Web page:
That’s not what it is. It’s about sharing your experience to connect with other people and to connect your community to each other and sharing that human experience. I definitely think that there is certainly a line on LinkedIn. There are people that don’t seem to get it. I don’t even know if it’s a professionalism thing because there’s no place for it. I don’t want to know about your marital issues. I don’t want to be in the middle of it. I don’t want these passive-aggressive, “My friend said about this, you know who you are.” I don’t like seeing those posts. They make me uncomfortable whether I’m on LinkedIn or anywhere online. I think that’s probably one of the biggest mistakes.
A lot of people are jumping off Facebook. They’ve just had it. I don’t do as much over there with the exception of my clients’ groups. What are the differences? I know that LinkedIn is not an every day, every minute, keep it open, respond, scroll through like Facebook is. What are the optimal days that people jump on there?
It’s interesting that you say that because it’s changing pretty dramatically. There used to be where you would go on to LinkedIn maybe during the workdays like a Monday, Tuesday and Wednesday. Now, what they’re finding is that people are checking it on the weekends. It’s a fun platform. It’s become a place where you can share your content and you can learn new things. Some people just like to learn 24/7. I am a self-proclaimed dork. I love to learn on weekends. I am on LinkedIn on Saturday, Sunday. I think that when you start off, probably the most optimal time that you can be on is Monday, Tuesday, Wednesday. They’re also finding with LinkedIn Live that the best time to share a live session is on Friday mornings. I think that’s interesting, but it makes sense. You’ve worked all week and then on Fridays you just sit back and that’s a great time to host a webinar or a podcast because people are in that mode of, “I want to passively learn. I don’t want to be actively working.”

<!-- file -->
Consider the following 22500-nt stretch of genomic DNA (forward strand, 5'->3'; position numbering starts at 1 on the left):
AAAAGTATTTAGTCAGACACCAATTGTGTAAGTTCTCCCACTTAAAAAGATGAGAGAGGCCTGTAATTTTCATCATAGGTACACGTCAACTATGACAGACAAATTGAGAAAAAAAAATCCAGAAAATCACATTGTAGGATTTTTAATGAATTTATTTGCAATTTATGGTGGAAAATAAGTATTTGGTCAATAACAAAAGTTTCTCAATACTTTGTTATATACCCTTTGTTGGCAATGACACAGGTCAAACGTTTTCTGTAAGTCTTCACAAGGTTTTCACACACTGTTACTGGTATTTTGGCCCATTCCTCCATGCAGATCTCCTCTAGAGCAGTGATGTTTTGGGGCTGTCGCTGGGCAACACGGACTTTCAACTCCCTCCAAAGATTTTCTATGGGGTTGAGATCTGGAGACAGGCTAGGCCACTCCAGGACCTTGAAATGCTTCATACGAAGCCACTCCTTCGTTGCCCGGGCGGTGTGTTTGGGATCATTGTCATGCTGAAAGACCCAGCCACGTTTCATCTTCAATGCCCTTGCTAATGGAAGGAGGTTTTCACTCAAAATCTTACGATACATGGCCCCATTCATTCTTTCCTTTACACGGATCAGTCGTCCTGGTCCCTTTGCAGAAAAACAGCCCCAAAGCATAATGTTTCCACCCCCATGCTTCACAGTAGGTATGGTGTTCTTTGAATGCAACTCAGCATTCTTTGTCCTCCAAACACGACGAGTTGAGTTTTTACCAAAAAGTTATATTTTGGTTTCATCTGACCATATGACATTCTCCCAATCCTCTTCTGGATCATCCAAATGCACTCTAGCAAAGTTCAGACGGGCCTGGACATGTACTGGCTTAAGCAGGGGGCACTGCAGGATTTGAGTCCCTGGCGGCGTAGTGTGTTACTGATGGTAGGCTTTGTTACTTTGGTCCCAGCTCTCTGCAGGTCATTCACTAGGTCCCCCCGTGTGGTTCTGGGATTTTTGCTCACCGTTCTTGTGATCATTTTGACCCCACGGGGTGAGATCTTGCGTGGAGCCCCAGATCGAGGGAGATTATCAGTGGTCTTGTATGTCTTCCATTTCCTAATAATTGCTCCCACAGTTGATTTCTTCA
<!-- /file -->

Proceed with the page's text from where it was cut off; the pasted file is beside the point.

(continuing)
There’s a lot of reaching out. There are levels on LinkedIn. What prompts you to respond or not respond when somebody reaches out to you? Why did you respond to me?
I get all sorts of messages. At one point, I had 30,000 pending connection requests and then what happens over time is LinkedIn comes in and they actually expire. You lose all those. Now, I’m at 2,000. It goes up and then it gets erased and then I have to start all over again. There are certainly ones that I ignore and then there are ones that I pay attention to. Let’s first talk about the ones that I ignore. The ones I ignore are connection requests that have no messages attached to them. If there’s no context as to why the person is reaching out, I don’t have the time to figure out who you are. I can’t reach out to you directly. I also have thousands of other people that are sitting in my inbox. I don’t know if people know this, but you are capped out at 30,000 connections. I’m always capped out at any given time. I probably have room for like one or two. That’s one or two out of thousands of people that are trying to reach out to me. I’m not going to spend the time to try and figure out who the person is. I need to know right off the bat quickly and easily.